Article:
Domestic Sewing Machines: Who Made Them? (Dating and Company History) Update 05/2022

Don’t let the word fool you. The term “domestic” refers to a product produced in one’s own country. It can also be the name of a company that sells sewing machines. This is the situation with this sewing machine manufacturer. This was a short-lived sewing machine manufacturer in the United States.
What company created domestic sewing machines?
Wm. A. Mack & Co. once manufactured this sewing machine brand. Starting around 1861, the company secured a patent for its sewing machine in 1863. After serving honorably in the Civil War, Wm Mack’s brother joined the firm in 1866 and began selling the Domestic sewing machine from a cart.
Continue reading our article to learn more about this short-lived sewing machine firm. It goes into the subject and provides the information you need to tell this sewing machine apart from the rest.

Who Made Domestic Brand Sewing Machines?

In 1861, the Wm. A. Mack firm began manufacturing domestic sewing machines. In 1866, when his brother joined the company, it was selling sewing machines out of a wagon.
Wm. Mack & Co. created the Domestic Sewing Machine Company in 1869 to continue producing sewing machines in Norwalk, Ohio.
The business was granted a patent for its vibrating shuttle design in 1863. This design was ahead of its time, and it outperformed Singer. Other sewing machine manufacturers have replicated the Domestic design throughout the years.
Mr. Howe and Mr. Singer both imitated the high arm style for their sewing machine models, therefore the design must have been pretty good. The Mack brothers then quit or sold Domestic in 1884 and founded the Standard Sewing Machine Company. James Blake took over Domestic and relocated it to Newark, New Jersey.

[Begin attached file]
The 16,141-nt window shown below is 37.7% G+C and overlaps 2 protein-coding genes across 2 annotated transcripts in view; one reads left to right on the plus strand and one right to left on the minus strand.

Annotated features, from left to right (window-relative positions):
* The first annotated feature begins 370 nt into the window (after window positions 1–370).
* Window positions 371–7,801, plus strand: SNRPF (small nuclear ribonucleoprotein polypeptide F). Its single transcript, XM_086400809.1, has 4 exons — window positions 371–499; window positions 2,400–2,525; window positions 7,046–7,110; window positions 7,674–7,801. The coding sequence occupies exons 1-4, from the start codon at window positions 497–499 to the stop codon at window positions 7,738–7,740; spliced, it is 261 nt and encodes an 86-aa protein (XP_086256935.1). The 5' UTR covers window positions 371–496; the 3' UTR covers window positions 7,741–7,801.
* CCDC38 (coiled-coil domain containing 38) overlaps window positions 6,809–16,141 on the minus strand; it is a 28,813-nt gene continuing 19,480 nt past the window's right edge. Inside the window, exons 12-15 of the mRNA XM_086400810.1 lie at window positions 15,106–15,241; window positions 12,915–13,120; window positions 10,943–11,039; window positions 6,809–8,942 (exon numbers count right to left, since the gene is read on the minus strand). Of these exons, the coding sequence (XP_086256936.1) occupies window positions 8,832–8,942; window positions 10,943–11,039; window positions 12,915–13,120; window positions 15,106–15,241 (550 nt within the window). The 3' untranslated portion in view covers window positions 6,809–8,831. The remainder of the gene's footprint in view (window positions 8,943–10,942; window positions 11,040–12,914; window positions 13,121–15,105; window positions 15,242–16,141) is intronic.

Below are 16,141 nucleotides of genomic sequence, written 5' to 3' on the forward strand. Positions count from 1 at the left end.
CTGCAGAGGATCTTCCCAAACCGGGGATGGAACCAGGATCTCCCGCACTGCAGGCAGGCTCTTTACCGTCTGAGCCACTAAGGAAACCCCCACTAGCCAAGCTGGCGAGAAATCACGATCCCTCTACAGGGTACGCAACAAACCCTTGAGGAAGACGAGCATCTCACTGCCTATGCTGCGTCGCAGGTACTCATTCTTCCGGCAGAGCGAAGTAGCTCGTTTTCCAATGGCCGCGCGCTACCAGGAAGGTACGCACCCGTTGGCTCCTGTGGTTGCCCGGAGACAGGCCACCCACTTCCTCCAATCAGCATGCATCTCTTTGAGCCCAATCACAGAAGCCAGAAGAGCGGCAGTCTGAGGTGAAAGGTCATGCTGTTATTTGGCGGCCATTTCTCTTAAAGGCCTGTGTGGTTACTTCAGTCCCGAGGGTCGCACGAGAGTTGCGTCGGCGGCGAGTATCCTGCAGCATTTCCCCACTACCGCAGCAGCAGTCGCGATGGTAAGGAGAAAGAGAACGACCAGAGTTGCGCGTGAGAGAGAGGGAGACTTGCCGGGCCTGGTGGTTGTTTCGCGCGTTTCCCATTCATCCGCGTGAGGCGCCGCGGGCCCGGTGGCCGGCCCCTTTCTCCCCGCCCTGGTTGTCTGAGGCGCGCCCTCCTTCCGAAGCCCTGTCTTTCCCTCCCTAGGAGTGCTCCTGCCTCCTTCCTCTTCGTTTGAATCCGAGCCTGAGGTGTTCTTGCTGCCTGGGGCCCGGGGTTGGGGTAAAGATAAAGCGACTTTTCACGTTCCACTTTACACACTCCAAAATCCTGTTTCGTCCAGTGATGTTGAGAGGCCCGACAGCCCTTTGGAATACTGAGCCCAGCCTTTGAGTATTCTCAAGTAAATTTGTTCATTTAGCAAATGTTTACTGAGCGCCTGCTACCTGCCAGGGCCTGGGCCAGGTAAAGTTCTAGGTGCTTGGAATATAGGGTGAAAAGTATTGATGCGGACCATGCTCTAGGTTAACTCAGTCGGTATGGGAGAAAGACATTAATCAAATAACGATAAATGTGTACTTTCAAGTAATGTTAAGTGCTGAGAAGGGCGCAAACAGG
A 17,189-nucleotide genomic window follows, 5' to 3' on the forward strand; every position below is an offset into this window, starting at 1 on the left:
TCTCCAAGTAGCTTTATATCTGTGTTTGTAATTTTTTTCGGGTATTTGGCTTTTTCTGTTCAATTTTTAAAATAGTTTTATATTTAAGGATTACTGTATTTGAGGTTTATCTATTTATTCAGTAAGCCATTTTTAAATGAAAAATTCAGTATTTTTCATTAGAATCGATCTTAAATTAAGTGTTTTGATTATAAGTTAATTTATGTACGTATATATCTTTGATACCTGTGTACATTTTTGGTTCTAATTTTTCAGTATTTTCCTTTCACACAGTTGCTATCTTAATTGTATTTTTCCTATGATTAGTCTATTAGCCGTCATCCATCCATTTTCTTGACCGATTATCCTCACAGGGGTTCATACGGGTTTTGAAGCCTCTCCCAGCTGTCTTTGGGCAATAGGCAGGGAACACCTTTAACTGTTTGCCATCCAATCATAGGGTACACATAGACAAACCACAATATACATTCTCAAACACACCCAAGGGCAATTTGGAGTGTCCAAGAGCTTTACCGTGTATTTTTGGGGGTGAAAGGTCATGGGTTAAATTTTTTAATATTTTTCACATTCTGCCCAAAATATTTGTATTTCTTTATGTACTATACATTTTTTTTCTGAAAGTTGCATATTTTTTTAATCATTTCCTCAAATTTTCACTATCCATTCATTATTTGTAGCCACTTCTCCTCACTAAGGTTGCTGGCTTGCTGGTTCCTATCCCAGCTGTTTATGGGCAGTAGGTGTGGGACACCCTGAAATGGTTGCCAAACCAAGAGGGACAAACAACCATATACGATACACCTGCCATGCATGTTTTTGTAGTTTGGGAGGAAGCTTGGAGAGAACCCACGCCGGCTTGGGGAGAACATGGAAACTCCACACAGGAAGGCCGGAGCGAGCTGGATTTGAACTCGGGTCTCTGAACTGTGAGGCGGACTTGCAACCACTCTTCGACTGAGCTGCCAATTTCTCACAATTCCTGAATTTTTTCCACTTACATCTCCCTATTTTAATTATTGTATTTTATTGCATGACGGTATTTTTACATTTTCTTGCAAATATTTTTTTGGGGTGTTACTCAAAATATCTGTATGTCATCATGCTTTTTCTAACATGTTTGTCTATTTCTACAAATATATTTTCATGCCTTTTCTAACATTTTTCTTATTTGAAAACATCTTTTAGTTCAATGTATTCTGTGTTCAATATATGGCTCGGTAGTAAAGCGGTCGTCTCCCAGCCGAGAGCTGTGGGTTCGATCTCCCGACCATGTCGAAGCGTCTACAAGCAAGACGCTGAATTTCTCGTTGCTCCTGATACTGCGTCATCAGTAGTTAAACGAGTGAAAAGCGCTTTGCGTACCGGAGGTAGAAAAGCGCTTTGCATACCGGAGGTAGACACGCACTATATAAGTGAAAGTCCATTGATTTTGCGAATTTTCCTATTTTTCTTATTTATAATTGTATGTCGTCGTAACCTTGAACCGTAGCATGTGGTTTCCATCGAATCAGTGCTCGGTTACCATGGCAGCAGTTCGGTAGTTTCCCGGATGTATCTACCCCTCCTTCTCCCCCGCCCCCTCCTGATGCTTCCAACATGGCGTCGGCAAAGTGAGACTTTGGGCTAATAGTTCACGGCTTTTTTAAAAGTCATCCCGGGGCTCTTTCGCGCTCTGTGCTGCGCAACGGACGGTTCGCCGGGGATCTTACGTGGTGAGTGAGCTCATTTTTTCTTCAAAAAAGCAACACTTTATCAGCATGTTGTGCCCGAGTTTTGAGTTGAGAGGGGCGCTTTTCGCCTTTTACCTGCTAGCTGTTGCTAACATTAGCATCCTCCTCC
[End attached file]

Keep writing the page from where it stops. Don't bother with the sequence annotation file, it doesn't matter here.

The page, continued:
The company created a few models that were competitive at the time, but the success of those models did not prevent White from buying the company in 1924. Domestic continued to function as a subsidiary of White until the 1930s, when the Great Depression terminated the company’s run and Domestic became simply a brand name for White sewing machines.

Domestic Sewing Machine Company

Domestic was a corporation that was the envy of its competition when the Mack brothers were involved. Domestic seemed to thrive on invention and engineering while creating a model that was quickly replicated by other sewing machine makers. The Domestic design was adopted by the Brattleboro Sewing Machine Co. and the Williams Sewing Machine Co., in addition to Singer.
Domestic ceased to be the industry leader after the Mack brothers left, and began to imitate the Singer model 27. This Domestic model’s name was King.